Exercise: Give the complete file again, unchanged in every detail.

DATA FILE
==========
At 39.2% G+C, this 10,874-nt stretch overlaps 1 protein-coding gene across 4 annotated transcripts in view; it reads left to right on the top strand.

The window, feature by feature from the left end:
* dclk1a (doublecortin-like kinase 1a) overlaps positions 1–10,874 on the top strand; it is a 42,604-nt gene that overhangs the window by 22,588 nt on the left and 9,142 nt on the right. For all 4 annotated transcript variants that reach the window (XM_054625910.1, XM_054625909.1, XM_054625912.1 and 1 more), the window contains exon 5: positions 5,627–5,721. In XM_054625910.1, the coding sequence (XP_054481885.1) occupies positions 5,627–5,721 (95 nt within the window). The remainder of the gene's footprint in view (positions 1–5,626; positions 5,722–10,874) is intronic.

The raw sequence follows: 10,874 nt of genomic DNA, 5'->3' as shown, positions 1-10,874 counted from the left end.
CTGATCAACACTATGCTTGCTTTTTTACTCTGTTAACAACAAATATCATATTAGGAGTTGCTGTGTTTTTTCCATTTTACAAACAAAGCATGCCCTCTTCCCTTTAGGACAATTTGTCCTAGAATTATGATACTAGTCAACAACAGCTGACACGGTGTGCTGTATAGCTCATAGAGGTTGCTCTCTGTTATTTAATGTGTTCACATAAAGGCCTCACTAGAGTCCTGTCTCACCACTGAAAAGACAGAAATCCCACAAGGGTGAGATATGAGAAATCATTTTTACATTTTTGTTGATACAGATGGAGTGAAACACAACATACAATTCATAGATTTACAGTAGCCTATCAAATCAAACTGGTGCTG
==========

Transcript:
At 39.2% G+C, this 10,874-nt stretch overlaps 1 protein-coding gene across 4 annotated transcripts in view; it reads left to right on the top strand.

The window, feature by feature from the left end:
* dclk1a (doublecortin-like kinase 1a) overlaps positions 1–10,874 on the top strand; it is a 42,604-nt gene that overhangs the window by 22,588 nt on the left and 9,142 nt on the right. For all 4 annotated transcript variants that reach the window (XM_054625910.1, XM_054625909.1, XM_054625912.1 and 1 more), the window contains exon 5: positions 5,627–5,721. In XM_054625910.1, the coding sequence (XP_054481885.1) occupies positions 5,627–5,721 (95 nt within the window). The remainder of the gene's footprint in view (positions 1–5,626; positions 5,722–10,874) is intronic.

The raw sequence follows: 10,874 nt of genomic DNA, 5'->3' as shown, positions 1-10,874 counted from the left end.
CTGATCAACACTATGCTTGCTTTTTTACTCTGTTAACAACAAATATCATATTAGGAGTTGCTGTGTTTTTTCCATTTTACAAACAAAGCATGCCCTCTTCCCTTTAGGACAATTTGTCCTAGAATTATGATACTAGTCAACAACAGCTGACACGGTGTGCTGTATAGCTCATAGAGGTTGCTCTCTGTTATTTAATGTGTTCACATAAAGGCCTCACTAGAGTCCTGTCTCACCACTGAAAAGACAGAAATCCCACAAGGGTGAGATATGAGAAATCATTTTTACATTTTTGTTGATACAGATGGAGTGAAACACAACATACAATTCATAGATTTACAGTAGCCTATCAAATCAAACTGGTGCTG